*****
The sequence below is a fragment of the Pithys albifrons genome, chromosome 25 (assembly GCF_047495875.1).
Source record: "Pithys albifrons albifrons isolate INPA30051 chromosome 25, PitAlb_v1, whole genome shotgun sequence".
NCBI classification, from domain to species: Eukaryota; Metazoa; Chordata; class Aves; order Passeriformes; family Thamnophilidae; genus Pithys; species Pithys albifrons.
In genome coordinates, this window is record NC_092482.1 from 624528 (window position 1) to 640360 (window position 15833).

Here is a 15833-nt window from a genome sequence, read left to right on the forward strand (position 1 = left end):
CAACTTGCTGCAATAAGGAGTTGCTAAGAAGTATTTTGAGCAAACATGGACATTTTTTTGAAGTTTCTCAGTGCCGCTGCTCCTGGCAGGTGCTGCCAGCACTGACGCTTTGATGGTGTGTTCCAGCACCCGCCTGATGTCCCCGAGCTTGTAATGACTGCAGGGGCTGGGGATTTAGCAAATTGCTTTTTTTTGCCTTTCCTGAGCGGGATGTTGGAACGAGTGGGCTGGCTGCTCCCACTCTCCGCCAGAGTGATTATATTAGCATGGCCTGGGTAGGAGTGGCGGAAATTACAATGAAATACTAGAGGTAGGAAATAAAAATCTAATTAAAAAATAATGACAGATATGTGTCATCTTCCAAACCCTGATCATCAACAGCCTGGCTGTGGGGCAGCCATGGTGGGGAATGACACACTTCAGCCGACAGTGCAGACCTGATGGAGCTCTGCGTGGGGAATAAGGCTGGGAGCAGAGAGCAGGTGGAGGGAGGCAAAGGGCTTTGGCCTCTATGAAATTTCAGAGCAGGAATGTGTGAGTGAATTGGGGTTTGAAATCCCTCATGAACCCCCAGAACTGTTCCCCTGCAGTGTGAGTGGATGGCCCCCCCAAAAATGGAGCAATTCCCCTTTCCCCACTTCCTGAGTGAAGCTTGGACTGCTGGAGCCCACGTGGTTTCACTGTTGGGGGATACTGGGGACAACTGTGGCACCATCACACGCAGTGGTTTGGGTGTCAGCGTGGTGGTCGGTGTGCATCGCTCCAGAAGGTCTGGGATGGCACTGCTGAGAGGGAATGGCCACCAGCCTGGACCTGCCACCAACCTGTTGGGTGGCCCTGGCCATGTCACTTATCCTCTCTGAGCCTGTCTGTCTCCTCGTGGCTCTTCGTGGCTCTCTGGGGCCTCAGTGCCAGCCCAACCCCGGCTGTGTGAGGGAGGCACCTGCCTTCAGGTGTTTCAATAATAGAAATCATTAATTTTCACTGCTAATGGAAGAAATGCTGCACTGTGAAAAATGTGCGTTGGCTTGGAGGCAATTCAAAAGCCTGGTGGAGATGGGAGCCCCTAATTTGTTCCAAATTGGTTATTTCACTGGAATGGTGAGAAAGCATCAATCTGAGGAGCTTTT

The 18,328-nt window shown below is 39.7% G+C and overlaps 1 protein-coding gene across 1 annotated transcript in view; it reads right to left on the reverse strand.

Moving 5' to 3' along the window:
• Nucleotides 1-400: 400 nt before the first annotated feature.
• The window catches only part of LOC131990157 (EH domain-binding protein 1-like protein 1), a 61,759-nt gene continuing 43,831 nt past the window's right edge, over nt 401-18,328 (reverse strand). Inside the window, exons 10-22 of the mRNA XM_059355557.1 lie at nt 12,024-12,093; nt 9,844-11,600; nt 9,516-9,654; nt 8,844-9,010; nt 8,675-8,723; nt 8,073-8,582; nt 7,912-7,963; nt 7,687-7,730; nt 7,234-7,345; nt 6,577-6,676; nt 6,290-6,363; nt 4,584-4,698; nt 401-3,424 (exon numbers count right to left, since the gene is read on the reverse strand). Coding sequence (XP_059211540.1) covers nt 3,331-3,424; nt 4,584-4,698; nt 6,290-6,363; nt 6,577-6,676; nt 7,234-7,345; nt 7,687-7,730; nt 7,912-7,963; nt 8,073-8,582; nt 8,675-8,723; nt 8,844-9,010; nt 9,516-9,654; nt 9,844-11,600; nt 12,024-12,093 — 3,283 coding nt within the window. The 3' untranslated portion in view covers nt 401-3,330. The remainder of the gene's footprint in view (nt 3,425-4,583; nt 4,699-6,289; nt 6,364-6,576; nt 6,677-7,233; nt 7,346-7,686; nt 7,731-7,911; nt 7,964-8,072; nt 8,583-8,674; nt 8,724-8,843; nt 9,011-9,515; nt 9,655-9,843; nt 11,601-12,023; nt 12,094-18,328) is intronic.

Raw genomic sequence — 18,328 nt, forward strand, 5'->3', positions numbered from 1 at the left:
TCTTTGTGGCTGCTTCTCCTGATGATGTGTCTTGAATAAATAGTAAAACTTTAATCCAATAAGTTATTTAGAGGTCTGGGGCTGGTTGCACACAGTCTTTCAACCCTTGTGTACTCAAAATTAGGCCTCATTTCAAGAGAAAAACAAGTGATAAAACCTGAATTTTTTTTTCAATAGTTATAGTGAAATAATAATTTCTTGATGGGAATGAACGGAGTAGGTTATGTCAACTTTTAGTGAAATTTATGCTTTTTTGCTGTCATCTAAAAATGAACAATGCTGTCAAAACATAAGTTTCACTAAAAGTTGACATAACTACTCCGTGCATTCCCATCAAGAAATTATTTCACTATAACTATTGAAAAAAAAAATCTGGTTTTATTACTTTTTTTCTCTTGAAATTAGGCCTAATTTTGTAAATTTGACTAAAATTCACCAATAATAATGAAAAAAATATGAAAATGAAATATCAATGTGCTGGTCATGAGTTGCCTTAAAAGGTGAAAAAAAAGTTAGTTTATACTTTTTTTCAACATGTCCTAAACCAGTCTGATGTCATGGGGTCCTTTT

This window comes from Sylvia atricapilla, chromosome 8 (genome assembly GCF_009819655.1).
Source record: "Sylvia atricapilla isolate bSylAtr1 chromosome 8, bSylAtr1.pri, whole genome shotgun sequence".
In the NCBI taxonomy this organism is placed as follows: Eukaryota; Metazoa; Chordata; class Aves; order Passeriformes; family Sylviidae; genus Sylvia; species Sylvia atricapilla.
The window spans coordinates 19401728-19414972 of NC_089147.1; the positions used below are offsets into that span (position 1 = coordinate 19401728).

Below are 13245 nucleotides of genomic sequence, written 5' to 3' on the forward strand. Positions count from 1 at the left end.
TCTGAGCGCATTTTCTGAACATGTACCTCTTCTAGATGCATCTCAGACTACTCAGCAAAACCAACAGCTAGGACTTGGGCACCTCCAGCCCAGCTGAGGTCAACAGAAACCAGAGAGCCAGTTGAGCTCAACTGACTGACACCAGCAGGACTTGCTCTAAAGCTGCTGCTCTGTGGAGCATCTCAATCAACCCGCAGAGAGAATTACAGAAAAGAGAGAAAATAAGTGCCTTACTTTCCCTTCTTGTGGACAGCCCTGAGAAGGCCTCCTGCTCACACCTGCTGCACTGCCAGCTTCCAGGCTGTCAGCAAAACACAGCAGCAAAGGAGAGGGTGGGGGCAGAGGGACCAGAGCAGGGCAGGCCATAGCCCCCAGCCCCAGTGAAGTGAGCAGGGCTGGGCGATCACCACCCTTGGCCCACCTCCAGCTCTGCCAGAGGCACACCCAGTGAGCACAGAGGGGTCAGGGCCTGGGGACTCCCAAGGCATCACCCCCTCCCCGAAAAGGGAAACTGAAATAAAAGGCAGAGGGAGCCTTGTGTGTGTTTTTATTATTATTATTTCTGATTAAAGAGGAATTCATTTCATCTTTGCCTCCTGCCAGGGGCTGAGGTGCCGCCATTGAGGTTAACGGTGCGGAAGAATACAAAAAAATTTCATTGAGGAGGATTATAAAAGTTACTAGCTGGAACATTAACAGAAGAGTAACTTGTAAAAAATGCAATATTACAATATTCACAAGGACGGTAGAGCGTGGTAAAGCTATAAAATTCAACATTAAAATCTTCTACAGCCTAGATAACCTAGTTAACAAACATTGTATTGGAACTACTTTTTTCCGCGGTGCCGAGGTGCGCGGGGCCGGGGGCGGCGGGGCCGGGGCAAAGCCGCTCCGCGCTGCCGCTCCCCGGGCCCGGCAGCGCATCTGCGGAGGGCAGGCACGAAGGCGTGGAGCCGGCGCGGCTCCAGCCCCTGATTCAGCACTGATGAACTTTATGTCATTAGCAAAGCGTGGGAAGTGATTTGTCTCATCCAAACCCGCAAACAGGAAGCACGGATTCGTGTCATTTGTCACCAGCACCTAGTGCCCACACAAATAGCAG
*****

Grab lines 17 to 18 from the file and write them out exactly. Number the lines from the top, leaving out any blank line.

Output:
Below are 13245 nucleotides of genomic sequence, written 5' to 3' on the forward strand. Positions count from 1 at the left end.
TCTGAGCGCATTTTCTGAACATGTACCTCTTCTAGATGCATCTCAGACTACTCAGCAAAACCAACAGCTAGGACTTGGGCACCTCCAGCCCAGCTGAGGTCAACAGAAACCAGAGAGCCAGTTGAGCTCAACTGACTGACACCAGCAGGACTTGCTCTAAAGCTGCTGCTCTGTGGAGCATCTCAATCAACCCGCAGAGAGAATTACAGAAAAGAGAGAAAATAAGTGCCTTACTTTCCCTTCTTGTGGACAGCCCTGAGAAGGCCTCCTGCTCACACCTGCTGCACTGCCAGCTTCCAGGCTGTCAGCAAAACACAGCAGCAAAGGAGAGGGTGGGGGCAGAGGGACCAGAGCAGGGCAGGCCATAGCCCCCAGCCCCAGTGAAGTGAGCAGGGCTGGGCGATCACCACCCTTGGCCCACCTCCAGCTCTGCCAGAGGCACACCCAGTGAGCACAGAGGGGTCAGGGCCTGGGGACTCCCAAGGCATCACCCCCTCCCCGAAAAGGGAAACTGAAATAAAAGGCAGAGGGAGCCTTGTGTGTGTTTTTATTATTATTATTTCTGATTAAAGAGGAATTCATTTCATCTTTGCCTCCTGCCAGGGGCTGAGGTGCCGCCATTGAGGTTAACGGTGCGGAAGAATACAAAAAAATTTCATTGAGGAGGATTATAAAAGTTACTAGCTGGAACATTAACAGAAGAGTAACTTGTAAAAAATGCAATATTACAATATTCACAAGGACGGTAGAGCGTGGTAAAGCTATAAAATTCAACATTAAAATCTTCTACAGCCTAGATAACCTAGTTAACAAACATTGTATTGGAACTACTTTTTTCCGCGGTGCCGAGGTGCGCGGGGCCGGGGGCGGCGGGGCCGGGGCAAAGCCGCTCCGCGCTGCCGCTCCCCGGGCCCGGCAGCGCATCTGCGGAGGGCAGGCACGAAGGCGTGGAGCCGGCGCGGCTCCAGCCCCTGATTCAGCACTGATGAACTTTATGTCATTAGCAAAGCGTGGGAAGTGATTTGTCTCATCCAAACCCGCAAACAGGAAGCACGGATTCGTGTCATTTGTCACCAGCACCTAGTGCCCACACAAATAGCAG